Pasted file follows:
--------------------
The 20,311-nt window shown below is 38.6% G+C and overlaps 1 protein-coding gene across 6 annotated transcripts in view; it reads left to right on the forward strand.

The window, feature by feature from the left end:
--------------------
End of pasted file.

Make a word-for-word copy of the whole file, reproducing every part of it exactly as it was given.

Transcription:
The 20,311-nt window shown below is 38.6% G+C and overlaps 1 protein-coding gene across 6 annotated transcripts in view; it reads left to right on the forward strand.

The window, feature by feature from the left end: